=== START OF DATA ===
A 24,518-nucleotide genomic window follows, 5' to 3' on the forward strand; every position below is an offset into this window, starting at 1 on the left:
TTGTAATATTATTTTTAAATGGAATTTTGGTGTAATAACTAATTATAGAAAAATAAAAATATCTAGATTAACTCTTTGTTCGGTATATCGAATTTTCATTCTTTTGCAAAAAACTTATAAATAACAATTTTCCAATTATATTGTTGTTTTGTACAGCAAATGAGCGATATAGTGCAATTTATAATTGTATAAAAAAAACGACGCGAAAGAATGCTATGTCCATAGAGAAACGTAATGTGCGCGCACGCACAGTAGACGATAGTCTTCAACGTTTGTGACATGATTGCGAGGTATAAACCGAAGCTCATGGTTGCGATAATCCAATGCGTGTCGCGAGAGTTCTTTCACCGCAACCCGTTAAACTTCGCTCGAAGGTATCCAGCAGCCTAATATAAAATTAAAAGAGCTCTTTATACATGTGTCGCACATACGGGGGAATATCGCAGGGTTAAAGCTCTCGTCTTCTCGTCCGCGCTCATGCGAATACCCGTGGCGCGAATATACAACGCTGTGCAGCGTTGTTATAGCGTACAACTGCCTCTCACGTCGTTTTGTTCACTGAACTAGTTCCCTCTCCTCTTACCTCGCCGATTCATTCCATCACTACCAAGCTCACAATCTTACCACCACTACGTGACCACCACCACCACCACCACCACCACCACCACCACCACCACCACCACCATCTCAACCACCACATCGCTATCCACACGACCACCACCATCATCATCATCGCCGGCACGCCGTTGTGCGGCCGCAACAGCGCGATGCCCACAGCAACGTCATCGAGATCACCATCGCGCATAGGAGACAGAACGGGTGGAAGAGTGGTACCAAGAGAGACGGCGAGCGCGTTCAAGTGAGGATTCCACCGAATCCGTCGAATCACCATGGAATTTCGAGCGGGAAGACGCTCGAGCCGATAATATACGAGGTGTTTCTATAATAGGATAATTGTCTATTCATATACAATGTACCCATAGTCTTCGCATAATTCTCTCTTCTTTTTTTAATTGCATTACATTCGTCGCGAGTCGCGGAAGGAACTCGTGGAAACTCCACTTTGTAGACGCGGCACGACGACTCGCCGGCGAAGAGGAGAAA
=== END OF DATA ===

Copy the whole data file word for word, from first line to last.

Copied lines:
A 24,518-nucleotide genomic window follows, 5' to 3' on the forward strand; every position below is an offset into this window, starting at 1 on the left:
TTGTAATATTATTTTTAAATGGAATTTTGGTGTAATAACTAATTATAGAAAAATAAAAATATCTAGATTAACTCTTTGTTCGGTATATCGAATTTTCATTCTTTTGCAAAAAACTTATAAATAACAATTTTCCAATTATATTGTTGTTTTGTACAGCAAATGAGCGATATAGTGCAATTTATAATTGTATAAAAAAAACGACGCGAAAGAATGCTATGTCCATAGAGAAACGTAATGTGCGCGCACGCACAGTAGACGATAGTCTTCAACGTTTGTGACATGATTGCGAGGTATAAACCGAAGCTCATGGTTGCGATAATCCAATGCGTGTCGCGAGAGTTCTTTCACCGCAACCCGTTAAACTTCGCTCGAAGGTATCCAGCAGCCTAATATAAAATTAAAAGAGCTCTTTATACATGTGTCGCACATACGGGGGAATATCGCAGGGTTAAAGCTCTCGTCTTCTCGTCCGCGCTCATGCGAATACCCGTGGCGCGAATATACAACGCTGTGCAGCGTTGTTATAGCGTACAACTGCCTCTCACGTCGTTTTGTTCACTGAACTAGTTCCCTCTCCTCTTACCTCGCCGATTCATTCCATCACTACCAAGCTCACAATCTTACCACCACTACGTGACCACCACCACCACCACCACCACCACCACCACCACCACCACCACCACCATCTCAACCACCACATCGCTATCCACACGACCACCACCATCATCATCATCGCCGGCACGCCGTTGTGCGGCCGCAACAGCGCGATGCCCACAGCAACGTCATCGAGATCACCATCGCGCATAGGAGACAGAACGGGTGGAAGAGTGGTACCAAGAGAGACGGCGAGCGCGTTCAAGTGAGGATTCCACCGAATCCGTCGAATCACCATGGAATTTCGAGCGGGAAGACGCTCGAGCCGATAATATACGAGGTGTTTCTATAATAGGATAATTGTCTATTCATATACAATGTACCCATAGTCTTCGCATAATTCTCTCTTCTTTTTTTAATTGCATTACATTCGTCGCGAGTCGCGGAAGGAACTCGTGGAAACTCCACTTTGTAGACGCGGCACGACGACTCGCCGGCGAAGAGGAGAAA